AMI: An Adaptable Music Interface to Support the Varying Needs of People with Dementia

Frazer Seymour, Justin Matejka, Geoff Foulds, Ihor Petelycky, Fraser Anderson

ACM SIGACCESS Conference on Computers and Accessibility

Adaptable music interface (2:01 min.)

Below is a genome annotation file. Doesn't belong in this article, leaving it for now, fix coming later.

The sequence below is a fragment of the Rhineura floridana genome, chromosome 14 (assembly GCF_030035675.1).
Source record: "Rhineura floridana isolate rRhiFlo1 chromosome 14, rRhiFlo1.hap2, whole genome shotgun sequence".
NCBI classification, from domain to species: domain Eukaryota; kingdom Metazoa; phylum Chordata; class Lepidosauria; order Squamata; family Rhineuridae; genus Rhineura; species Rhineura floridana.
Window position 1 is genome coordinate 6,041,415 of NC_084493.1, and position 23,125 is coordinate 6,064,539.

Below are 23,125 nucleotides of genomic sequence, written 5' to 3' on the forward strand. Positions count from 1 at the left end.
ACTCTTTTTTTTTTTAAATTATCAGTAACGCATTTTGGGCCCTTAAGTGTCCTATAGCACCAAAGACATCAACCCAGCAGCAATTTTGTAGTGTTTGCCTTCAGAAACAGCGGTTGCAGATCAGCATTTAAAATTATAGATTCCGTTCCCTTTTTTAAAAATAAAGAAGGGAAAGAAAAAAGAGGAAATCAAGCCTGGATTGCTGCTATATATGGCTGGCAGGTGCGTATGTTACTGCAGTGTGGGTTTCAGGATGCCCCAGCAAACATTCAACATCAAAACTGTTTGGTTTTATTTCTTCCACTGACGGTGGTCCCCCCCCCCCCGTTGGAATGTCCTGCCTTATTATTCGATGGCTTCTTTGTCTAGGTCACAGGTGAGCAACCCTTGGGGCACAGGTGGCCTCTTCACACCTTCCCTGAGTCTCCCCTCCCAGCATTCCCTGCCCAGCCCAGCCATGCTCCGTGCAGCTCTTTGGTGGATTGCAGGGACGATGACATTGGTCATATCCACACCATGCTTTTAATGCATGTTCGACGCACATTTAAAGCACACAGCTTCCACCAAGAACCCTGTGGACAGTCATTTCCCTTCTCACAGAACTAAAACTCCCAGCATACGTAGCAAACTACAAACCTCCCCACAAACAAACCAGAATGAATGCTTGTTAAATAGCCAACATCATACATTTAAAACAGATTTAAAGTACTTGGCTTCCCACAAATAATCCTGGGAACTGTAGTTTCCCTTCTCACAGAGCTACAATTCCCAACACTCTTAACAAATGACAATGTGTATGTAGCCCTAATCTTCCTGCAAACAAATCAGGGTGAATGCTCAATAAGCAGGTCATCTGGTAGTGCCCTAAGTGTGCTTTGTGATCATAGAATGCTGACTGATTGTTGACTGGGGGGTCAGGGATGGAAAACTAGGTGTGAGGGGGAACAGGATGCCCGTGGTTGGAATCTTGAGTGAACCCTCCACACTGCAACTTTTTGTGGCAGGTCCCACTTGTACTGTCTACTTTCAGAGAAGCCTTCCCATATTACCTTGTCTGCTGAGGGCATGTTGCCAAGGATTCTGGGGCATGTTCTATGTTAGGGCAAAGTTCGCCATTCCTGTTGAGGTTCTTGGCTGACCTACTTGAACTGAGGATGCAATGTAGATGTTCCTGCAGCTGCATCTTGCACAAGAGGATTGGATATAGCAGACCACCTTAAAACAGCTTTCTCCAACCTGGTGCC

Dementia is a progressive, degenerative syndrome that erodes cognition, long term memory, and the ability to maintain social relationships. Anxiety is common among those with dementia, and ranges from momentary and mild, to chronic and severe. Listening to familiar music from childhood or early adulthood has been shown to provide therapeutic and positive quality of life effects for individuals with dementia, but most modern interfaces are unfamiliar and difficult to use which may add frustration and stress that music is intended to relieve. To enable individuals with dementia to control playback of music, we present AMI, a tangible music player that can be reconfigured and adapted to meet the changing needs and preferences of individuals. AMI provides a set of input components (e.g., buttons, switches, knobs) with varying physical properties which can be easily interchanged by a non-technical user (such as a caregiver). This work contributes the system design, results of user tests with the target population, as well as a set of design principles that can be used in the development of future interfaces.

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